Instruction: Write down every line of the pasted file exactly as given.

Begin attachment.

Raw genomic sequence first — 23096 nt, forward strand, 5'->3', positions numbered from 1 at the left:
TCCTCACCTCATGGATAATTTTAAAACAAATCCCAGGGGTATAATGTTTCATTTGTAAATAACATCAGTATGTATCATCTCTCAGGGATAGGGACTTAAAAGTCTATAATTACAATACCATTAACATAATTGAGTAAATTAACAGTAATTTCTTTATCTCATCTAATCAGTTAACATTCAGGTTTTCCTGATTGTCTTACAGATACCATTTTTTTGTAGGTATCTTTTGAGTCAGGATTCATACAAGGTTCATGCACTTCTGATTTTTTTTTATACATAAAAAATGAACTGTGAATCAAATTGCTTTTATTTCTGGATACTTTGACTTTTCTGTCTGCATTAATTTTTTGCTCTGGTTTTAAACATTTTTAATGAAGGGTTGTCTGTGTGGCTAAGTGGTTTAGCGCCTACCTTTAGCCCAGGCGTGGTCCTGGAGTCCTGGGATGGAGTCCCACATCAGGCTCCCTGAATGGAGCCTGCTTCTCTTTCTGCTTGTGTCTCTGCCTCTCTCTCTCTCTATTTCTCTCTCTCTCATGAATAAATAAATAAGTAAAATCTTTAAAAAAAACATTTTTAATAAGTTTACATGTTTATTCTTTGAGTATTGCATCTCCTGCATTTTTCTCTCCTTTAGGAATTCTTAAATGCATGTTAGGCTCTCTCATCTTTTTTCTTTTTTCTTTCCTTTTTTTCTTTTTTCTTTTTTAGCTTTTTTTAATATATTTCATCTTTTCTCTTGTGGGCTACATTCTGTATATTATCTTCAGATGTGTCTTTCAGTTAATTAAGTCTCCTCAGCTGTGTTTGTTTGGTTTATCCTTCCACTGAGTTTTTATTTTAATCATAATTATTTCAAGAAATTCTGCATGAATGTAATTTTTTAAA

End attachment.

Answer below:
Raw genomic sequence first — 23096 nt, forward strand, 5'->3', positions numbered from 1 at the left:
TCCTCACCTCATGGATAATTTTAAAACAAATCCCAGGGGTATAATGTTTCATTTGTAAATAACATCAGTATGTATCATCTCTCAGGGATAGGGACTTAAAAGTCTATAATTACAATACCATTAACATAATTGAGTAAATTAACAGTAATTTCTTTATCTCATCTAATCAGTTAACATTCAGGTTTTCCTGATTGTCTTACAGATACCATTTTTTTGTAGGTATCTTTTGAGTCAGGATTCATACAAGGTTCATGCACTTCTGATTTTTTTTTATACATAAAAAATGAACTGTGAATCAAATTGCTTTTATTTCTGGATACTTTGACTTTTCTGTCTGCATTAATTTTTTGCTCTGGTTTTAAACATTTTTAATGAAGGGTTGTCTGTGTGGCTAAGTGGTTTAGCGCCTACCTTTAGCCCAGGCGTGGTCCTGGAGTCCTGGGATGGAGTCCCACATCAGGCTCCCTGAATGGAGCCTGCTTCTCTTTCTGCTTGTGTCTCTGCCTCTCTCTCTCTCTATTTCTCTCTCTCTCATGAATAAATAAATAAGTAAAATCTTTAAAAAAAACATTTTTAATAAGTTTACATGTTTATTCTTTGAGTATTGCATCTCCTGCATTTTTCTCTCCTTTAGGAATTCTTAAATGCATGTTAGGCTCTCTCATCTTTTTTCTTTTTTCTTTCCTTTTTTTCTTTTTTCTTTTTTAGCTTTTTTTAATATATTTCATCTTTTCTCTTGTGGGCTACATTCTGTATATTATCTTCAGATGTGTCTTTCAGTTAATTAAGTCTCCTCAGCTGTGTTTGTTTGGTTTATCCTTCCACTGAGTTTTTATTTTAATCATAATTATTTCAAGAAATTCTGCATGAATGTAATTTTTTAAA